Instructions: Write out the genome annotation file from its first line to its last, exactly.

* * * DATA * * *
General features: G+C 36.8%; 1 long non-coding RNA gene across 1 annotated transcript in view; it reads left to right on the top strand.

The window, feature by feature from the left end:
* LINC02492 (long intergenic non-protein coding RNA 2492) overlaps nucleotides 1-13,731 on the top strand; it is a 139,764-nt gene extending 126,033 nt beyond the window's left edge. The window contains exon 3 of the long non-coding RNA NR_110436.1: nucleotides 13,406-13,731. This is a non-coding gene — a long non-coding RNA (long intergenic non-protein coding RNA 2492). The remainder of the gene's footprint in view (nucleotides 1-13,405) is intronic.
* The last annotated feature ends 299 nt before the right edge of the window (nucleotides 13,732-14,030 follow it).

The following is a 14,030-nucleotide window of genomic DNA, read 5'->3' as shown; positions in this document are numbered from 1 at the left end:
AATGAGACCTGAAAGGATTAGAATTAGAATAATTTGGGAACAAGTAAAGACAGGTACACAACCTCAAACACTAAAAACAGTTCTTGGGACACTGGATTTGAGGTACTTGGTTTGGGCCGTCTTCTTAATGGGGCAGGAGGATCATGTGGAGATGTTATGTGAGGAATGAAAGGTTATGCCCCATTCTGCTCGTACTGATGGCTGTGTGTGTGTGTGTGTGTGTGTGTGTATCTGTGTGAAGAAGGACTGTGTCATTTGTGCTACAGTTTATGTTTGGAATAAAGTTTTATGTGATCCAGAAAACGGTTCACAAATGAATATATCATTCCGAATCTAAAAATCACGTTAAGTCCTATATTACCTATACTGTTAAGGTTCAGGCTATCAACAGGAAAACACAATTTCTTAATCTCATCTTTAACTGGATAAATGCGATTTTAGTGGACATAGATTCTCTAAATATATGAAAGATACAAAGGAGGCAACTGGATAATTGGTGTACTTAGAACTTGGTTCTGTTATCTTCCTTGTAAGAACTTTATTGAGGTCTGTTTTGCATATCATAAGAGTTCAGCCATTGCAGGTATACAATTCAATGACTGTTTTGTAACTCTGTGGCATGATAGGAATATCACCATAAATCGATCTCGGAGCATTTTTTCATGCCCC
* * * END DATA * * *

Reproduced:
General features: G+C 36.8%; 1 long non-coding RNA gene across 1 annotated transcript in view; it reads left to right on the top strand.

The window, feature by feature from the left end:
* LINC02492 (long intergenic non-protein coding RNA 2492) overlaps nucleotides 1-13,731 on the top strand; it is a 139,764-nt gene extending 126,033 nt beyond the window's left edge. The window contains exon 3 of the long non-coding RNA NR_110436.1: nucleotides 13,406-13,731. This is a non-coding gene — a long non-coding RNA (long intergenic non-protein coding RNA 2492). The remainder of the gene's footprint in view (nucleotides 1-13,405) is intronic.
* The last annotated feature ends 299 nt before the right edge of the window (nucleotides 13,732-14,030 follow it).

The following is a 14,030-nucleotide window of genomic DNA, read 5'->3' as shown; positions in this document are numbered from 1 at the left end:
AATGAGACCTGAAAGGATTAGAATTAGAATAATTTGGGAACAAGTAAAGACAGGTACACAACCTCAAACACTAAAAACAGTTCTTGGGACACTGGATTTGAGGTACTTGGTTTGGGCCGTCTTCTTAATGGGGCAGGAGGATCATGTGGAGATGTTATGTGAGGAATGAAAGGTTATGCCCCATTCTGCTCGTACTGATGGCTGTGTGTGTGTGTGTGTGTGTGTGTGTATCTGTGTGAAGAAGGACTGTGTCATTTGTGCTACAGTTTATGTTTGGAATAAAGTTTTATGTGATCCAGAAAACGGTTCACAAATGAATATATCATTCCGAATCTAAAAATCACGTTAAGTCCTATATTACCTATACTGTTAAGGTTCAGGCTATCAACAGGAAAACACAATTTCTTAATCTCATCTTTAACTGGATAAATGCGATTTTAGTGGACATAGATTCTCTAAATATATGAAAGATACAAAGGAGGCAACTGGATAATTGGTGTACTTAGAACTTGGTTCTGTTATCTTCCTTGTAAGAACTTTATTGAGGTCTGTTTTGCATATCATAAGAGTTCAGCCATTGCAGGTATACAATTCAATGACTGTTTTGTAACTCTGTGGCATGATAGGAATATCACCATAAATCGATCTCGGAGCATTTTTTCATGCCCC